This Week In Securities Litigation (Week of September 5,2022)
Leading up to what turned out to be a sweltering holiday weekend in many areas the Commission filed actions focused on: investment fraud, a Ponzi scheme and compliance.
Be careful this week, be safe this week
SEC Enforcement – Filed and settled actions
Last week the Commission filed 3 civil injunctive actions and -1 administrative action, exclusive of 12j, default, tag-a-long and other similar proceedings.
Investment fraud: SEC v. Lindberg, Civil Action No. 22-cv-715 (M.D. N.C. Filed August 30, 2022) is an action naming as defendants: Gregory Lindberg, the founder of Eli Global, a privately held investment firm in North Carolina, and a Director of Defendant SAS; Christopher Herwig is the CIO of Eli Global; and Standard Advisory Services Ltd. is a Malta based, registered investment company. Beginning in mid-2017, and continuing through 2018, Defendants convinced their clients to invest in complex schemes that typically ended with Defendants misappropriating much of their money. For example, in one scheme the individual defendants convinced their clients to invest in a number of complex transactions that were designed to conceal their misappropriation of client funds. The others were similar. The complaint alleges violations of Advisers Act Sections 206(1) and 206(2). The case is pending. See Lit. Rel. No. 25491 (August 30, 2022),
Ponzi scheme: SEC v. Ruia, Civil Action No. 0:22-cv-61609 (S.D. Fla. August 29, 2022) is an action which names as defendant Pavel Ruiz, a board member and sales agent for MJ Capital, supposedly a firm in the lending business which was actually a Ponzi scheme that collapsed in the wake of a Commission enforcement action. Beginning in June 2021, Defendant and others raised millions of dollars for MJ Capital. Investors were told about large returns for the claimed lending business. In this case, Defendant raised over $46 million for the scheme. Overall, MJ Companies raise over $196 million from about 15,400 investors. The complaint alleges violations of Securities Act Sections 5(a), 5(c) and each subsection of 17(a) and Exchange Act Sections 10(b) and 15(a)(1). The case is pending. The U.S. Attorneys Office for the Southern District of Florida filed a parallel action. See Lit. Rel. No. 25490 (August 30, 2022).
Unauthorized trading: SEC v. Bressler, Civil Action No. 1:22-cv-07391 (S.D.N.Y. Filed August 30, 2022) is an action which names as defendant Lee Bressler, an investment adviser and the Portfolio manager of the Carbon Investment Master Fund in this matter. In late 2016 Defendant and two others founded the Fund and Carbon Investments LLC. In addition to the primary investors, 10 others invested in the fund. The primary strategy was to limit risk through limitations on position by avoiding a concentration in any one security while monitoring volatility. Trading was through the Primary Account. In mid- 2017 Defendant opened two other accounts without making any disclosure. He then placed high risk trades through these accounts again without disclosing the matter. During the period Mr. Bressler also continued to solicit outside investors. The complaint alleges violations of Exchange Act Section 10(b), Securities Act Section 17(a) and Advisers Act Sections 206(1), 206(2) and 206(4). The case is pending. See Lit. Rel. No. 25488 (August 30, 2022).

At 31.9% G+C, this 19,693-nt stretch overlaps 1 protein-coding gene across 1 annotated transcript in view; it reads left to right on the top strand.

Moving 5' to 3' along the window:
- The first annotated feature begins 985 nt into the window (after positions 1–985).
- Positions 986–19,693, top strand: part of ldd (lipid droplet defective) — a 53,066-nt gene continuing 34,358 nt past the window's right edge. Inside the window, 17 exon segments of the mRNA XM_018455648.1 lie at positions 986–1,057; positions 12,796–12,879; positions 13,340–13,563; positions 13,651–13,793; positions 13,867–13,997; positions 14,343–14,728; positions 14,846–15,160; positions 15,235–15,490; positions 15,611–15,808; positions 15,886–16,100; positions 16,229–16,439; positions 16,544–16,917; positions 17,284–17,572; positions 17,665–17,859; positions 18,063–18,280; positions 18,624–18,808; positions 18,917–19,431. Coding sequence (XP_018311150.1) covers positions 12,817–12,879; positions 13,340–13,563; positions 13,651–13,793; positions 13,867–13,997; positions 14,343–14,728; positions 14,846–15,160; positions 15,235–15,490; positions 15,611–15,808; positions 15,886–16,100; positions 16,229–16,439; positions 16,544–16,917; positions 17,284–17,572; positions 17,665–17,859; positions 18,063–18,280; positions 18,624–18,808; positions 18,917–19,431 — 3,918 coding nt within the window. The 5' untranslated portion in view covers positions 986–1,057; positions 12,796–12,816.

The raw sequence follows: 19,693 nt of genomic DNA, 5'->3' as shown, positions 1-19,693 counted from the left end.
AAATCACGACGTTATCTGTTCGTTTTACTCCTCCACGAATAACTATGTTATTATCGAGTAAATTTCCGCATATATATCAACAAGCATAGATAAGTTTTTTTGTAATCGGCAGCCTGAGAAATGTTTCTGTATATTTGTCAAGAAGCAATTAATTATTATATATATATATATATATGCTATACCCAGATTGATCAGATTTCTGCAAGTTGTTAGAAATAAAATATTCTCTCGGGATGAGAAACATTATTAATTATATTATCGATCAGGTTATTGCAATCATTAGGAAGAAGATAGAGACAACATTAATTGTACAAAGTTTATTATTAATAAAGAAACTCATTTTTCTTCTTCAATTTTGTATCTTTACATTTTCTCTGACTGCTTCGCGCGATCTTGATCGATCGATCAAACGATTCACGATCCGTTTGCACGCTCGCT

Compliance: In the Matter of Kovack Advisors, Inc., FileNo. 3-21008 (August 26, 2022) is a proceeding which names as Respondent the advisory, a subsidiary of a financial services company. The firm is a registered investment adviser. Over a three year period, beginning in 2015, the firm charged an all inclusive “wrap fee” for its services. To implement this the firm generally reviewed the activity in accounts to ensure that only active accounts were billed and charged, a point it advertised. Despite representing to clients that these procedures were in place, in fact they often were not. Specifically, clients were charged when they should not have been. The Order alleges violations of 206(2) and206(4). Respondent agreed to implement certain undertakings. Respondent resolved the proceedings, consenting to the entry of a cease-and-desist order based on the Sections cited in the Order and to a censure. In addition, the firm agreed to pay disgorgement of $166,239, prejudgment interest of$33,274 and a penalty of $700,000.
Options: The Australian Securities Commission announced on September 5, 2022 that is is extending its ban on binary options until 3031.
Remarks: Edward Robinson, Deputy Managing Director for Economic Policy & Chief Economist, MAS, delivered remarks titled An Update on Domestic Economic Conjuncture (Sept. 1, 2022)(here).